As a youth sports coach, I’ve seen almost every snack imaginable, from fruit to chips. I always cringe when I see the unhealthy snacks, but I’ve also watched kids pass up fruit that they didn’t think was fun. Finding a balance is key to getting parents to bring snacks that are good for the kids and appealing to them.
Set a Schedule
The first step to managing snacks for your youth sports team is to make a snack schedule. Assign each player a particular game. If you don’t want to coordinate the schedule, simply make a signup sheet for the parents. The one disadvantage to the sheet is that some parents might not volunteer. I ran into that problem my first season coaching and ended up providing a lot of the snacks myself. You can also ask one of the parents to put together the schedule for you.
Watch for Allergies
Ask all of the parents about allergies before you ask the team to bring snacks. Peanut allergies are the most common and potentially dangerous. It’s a good general rule to ask for peanut-free snacks even if you don’t have a child with that specific allergy. If you do have a child who is allergic to something, let the team know about the dietary restriction ahead of time. If it is a severe allergy, the family is probably used to screening snacks and might bring separate snacks for the child anyway.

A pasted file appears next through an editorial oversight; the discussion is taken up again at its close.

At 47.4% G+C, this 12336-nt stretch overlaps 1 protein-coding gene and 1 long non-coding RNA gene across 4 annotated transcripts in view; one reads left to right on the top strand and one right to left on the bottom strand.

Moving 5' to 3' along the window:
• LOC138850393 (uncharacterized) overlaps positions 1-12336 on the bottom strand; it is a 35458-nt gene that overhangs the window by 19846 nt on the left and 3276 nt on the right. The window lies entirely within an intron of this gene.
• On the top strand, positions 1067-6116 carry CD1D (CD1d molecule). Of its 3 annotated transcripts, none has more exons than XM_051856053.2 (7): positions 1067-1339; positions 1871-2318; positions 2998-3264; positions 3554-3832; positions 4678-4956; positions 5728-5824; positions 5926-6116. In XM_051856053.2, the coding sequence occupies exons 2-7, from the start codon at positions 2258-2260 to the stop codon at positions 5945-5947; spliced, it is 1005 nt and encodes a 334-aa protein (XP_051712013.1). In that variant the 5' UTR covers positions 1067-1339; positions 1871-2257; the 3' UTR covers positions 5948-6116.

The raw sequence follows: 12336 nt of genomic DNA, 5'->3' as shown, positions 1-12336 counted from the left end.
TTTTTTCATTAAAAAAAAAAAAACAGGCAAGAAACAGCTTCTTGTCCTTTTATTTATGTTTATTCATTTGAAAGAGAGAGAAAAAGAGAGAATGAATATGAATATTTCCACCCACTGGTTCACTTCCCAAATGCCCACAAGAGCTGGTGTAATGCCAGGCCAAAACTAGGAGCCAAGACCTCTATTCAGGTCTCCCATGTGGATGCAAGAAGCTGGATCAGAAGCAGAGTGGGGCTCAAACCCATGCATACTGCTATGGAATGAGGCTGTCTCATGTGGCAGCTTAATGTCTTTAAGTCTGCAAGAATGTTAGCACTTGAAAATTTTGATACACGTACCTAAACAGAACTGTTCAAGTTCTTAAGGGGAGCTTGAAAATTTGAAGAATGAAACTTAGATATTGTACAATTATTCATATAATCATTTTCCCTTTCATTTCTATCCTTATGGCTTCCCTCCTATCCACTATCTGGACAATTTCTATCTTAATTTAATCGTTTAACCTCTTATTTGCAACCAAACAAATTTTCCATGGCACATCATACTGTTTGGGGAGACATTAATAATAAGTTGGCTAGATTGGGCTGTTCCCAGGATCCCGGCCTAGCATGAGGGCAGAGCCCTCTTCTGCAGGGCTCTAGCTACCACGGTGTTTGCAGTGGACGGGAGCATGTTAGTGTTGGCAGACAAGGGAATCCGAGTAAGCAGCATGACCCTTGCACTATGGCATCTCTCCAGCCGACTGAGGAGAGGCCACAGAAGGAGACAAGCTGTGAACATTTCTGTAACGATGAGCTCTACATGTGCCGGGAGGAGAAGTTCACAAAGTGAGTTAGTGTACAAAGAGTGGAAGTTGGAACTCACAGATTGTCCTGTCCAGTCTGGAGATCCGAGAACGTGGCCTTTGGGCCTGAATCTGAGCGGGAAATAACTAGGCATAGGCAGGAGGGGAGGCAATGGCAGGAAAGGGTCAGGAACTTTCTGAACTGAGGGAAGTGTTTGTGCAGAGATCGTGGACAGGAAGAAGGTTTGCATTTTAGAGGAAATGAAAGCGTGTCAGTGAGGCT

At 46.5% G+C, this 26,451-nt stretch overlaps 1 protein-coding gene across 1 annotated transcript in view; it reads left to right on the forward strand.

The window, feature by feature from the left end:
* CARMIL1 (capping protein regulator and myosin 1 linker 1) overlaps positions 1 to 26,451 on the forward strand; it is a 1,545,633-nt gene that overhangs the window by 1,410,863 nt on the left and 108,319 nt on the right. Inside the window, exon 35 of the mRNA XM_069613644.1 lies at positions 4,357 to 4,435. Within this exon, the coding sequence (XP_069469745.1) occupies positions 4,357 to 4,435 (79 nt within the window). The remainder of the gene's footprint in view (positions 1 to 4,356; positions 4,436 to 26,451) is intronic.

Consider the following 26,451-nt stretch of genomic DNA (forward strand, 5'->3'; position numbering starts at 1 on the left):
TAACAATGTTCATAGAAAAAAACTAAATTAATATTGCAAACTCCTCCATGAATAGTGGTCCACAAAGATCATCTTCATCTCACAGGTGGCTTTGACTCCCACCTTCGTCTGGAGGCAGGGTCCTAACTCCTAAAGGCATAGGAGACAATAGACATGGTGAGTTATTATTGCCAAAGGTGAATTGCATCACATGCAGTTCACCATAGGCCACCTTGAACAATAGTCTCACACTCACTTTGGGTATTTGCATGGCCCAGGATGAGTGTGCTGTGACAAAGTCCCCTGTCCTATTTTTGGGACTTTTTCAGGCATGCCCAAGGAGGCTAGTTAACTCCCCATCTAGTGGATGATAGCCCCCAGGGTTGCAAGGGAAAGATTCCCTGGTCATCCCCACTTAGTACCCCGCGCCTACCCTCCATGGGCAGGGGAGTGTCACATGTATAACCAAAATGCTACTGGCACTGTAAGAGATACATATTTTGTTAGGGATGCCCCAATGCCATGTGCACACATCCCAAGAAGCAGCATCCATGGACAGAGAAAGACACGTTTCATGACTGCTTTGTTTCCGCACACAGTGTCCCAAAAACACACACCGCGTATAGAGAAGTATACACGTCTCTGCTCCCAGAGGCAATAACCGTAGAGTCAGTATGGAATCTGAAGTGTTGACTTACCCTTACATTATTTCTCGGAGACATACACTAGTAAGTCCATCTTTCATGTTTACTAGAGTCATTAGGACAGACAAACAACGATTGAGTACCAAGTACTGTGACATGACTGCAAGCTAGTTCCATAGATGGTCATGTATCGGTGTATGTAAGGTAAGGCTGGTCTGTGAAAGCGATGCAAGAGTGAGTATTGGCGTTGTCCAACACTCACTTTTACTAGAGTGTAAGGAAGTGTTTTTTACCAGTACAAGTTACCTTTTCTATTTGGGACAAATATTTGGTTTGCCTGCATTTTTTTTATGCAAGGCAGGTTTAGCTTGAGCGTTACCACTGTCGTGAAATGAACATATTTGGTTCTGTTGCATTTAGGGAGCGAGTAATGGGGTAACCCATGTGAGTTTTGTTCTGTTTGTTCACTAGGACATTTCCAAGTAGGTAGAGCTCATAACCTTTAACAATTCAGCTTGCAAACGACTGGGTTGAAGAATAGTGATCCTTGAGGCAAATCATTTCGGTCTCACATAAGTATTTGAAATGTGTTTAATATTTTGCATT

I like to send out some suggestions along with the snack schedule. Of course the parents will bring what they want, but having some healthy choices to choose from can be a good inspiration for them. Here are some ideas you can share:
- Applesauce without added sugar
- Fresh fruit
- Trail mix
- Cheese and crackers
- Whole wheat bagels
- Individual cups of hummus with crackers or veggies
- Low-sugar yogurt
One of my favorite snacks is to freeze yogurt tubes. I buy Greek yogurt in a plastic tube. The Greek yogurt version is healthier than the sugar-filled kids yogurt in a tube. I keep the tubes in a small cooler until after the game. On a hot game day, it’s a quick and healthy way to cool off.
If you consistently see junk food from the parents for sports snacks, consider creating a healthy snack policy. Explain why healthy snacks are important for the young athletes after a game. Request that parents send foods with nutritional value and without a lot of fat or sugar. Include a list of recommended snacks.
Having a post-game snack is often a highlight for youth athletes. With a little planning and guidance for the parents, your players can enjoy a nutritious snack to refuel after a hard game.